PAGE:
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State Facing $1.35B Budget Deficit Next Year In Spite Of Booming Job Market


Oregon's economy is flourishing, but there are warning signs of a national slowdown and state lawmakers are staring down a $1.35B budget deficit next year. Over the next three budget cycles, state revenue could be lower than previously anticipated, with state economists forecasting $67.9M less general fund and lottery revenue from 2017 to 2019 than previous estimates, The Oregonian reports.

The panel of state economists identified missed state revenue expectations as one of the signs of a national slowdown. Other signs include a weak manufacturing sector and businesses’ reluctance to invest in capital. State economists are not predicting a recession during the next two-year budget.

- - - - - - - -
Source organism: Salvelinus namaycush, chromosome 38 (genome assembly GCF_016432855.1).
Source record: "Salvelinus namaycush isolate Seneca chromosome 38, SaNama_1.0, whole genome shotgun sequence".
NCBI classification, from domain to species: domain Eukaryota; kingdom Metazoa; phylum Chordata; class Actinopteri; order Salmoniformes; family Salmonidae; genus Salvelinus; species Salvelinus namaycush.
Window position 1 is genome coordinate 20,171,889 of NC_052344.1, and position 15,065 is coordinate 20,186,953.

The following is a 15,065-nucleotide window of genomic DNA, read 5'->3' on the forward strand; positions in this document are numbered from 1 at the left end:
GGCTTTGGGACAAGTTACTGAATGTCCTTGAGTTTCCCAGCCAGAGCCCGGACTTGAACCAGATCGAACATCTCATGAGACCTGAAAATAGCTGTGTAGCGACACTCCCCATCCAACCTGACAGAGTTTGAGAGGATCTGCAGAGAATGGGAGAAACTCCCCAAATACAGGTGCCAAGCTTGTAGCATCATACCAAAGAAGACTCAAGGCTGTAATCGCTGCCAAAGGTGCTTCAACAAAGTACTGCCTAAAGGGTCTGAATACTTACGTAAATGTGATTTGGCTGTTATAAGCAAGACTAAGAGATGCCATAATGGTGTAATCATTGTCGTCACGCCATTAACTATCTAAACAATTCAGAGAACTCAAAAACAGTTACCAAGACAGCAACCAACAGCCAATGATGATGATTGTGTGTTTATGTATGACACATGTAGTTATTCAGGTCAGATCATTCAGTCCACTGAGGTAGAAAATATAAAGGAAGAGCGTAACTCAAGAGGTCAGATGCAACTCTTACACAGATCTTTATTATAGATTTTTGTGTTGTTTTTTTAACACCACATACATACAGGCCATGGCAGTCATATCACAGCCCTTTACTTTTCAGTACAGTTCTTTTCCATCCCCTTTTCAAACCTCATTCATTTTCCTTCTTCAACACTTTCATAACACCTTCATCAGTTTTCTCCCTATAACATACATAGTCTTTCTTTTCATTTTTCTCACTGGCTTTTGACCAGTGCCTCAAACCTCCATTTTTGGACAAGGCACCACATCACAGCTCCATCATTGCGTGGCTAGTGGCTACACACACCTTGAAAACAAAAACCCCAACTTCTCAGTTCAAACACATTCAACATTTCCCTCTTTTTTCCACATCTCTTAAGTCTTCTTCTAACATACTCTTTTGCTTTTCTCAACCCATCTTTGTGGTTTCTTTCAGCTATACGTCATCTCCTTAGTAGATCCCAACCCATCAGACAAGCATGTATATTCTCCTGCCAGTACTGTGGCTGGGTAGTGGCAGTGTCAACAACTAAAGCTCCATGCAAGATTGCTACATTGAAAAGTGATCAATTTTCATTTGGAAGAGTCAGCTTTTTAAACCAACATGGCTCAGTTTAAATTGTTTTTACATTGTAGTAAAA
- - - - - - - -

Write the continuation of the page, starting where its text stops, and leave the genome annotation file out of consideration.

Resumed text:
"It's hard to be scared when Oregon's job market continues to perform as it has,” said state economist Mark McMullen. “We're growing twice as fast as the US across a wide range of industries. At some point, this does have to come back down to earth, and we expect it to do this during the next biennium, which puts the lid on our revenue growth going forward."

While Measure 97, a corporate tax measure on November’s ballot that would tax gross receipts at a rate of 2.5%, would boost annual tax revenue by about $3B, House Minority Leader Mike McLane feels it could still have adverse effects. "Now is not the time for significant policy changes that would not only produce uncertainty but could have a chilling impact on our private sector,” he said. [TO]

Related Topics: Mark McMullen, Mike McLane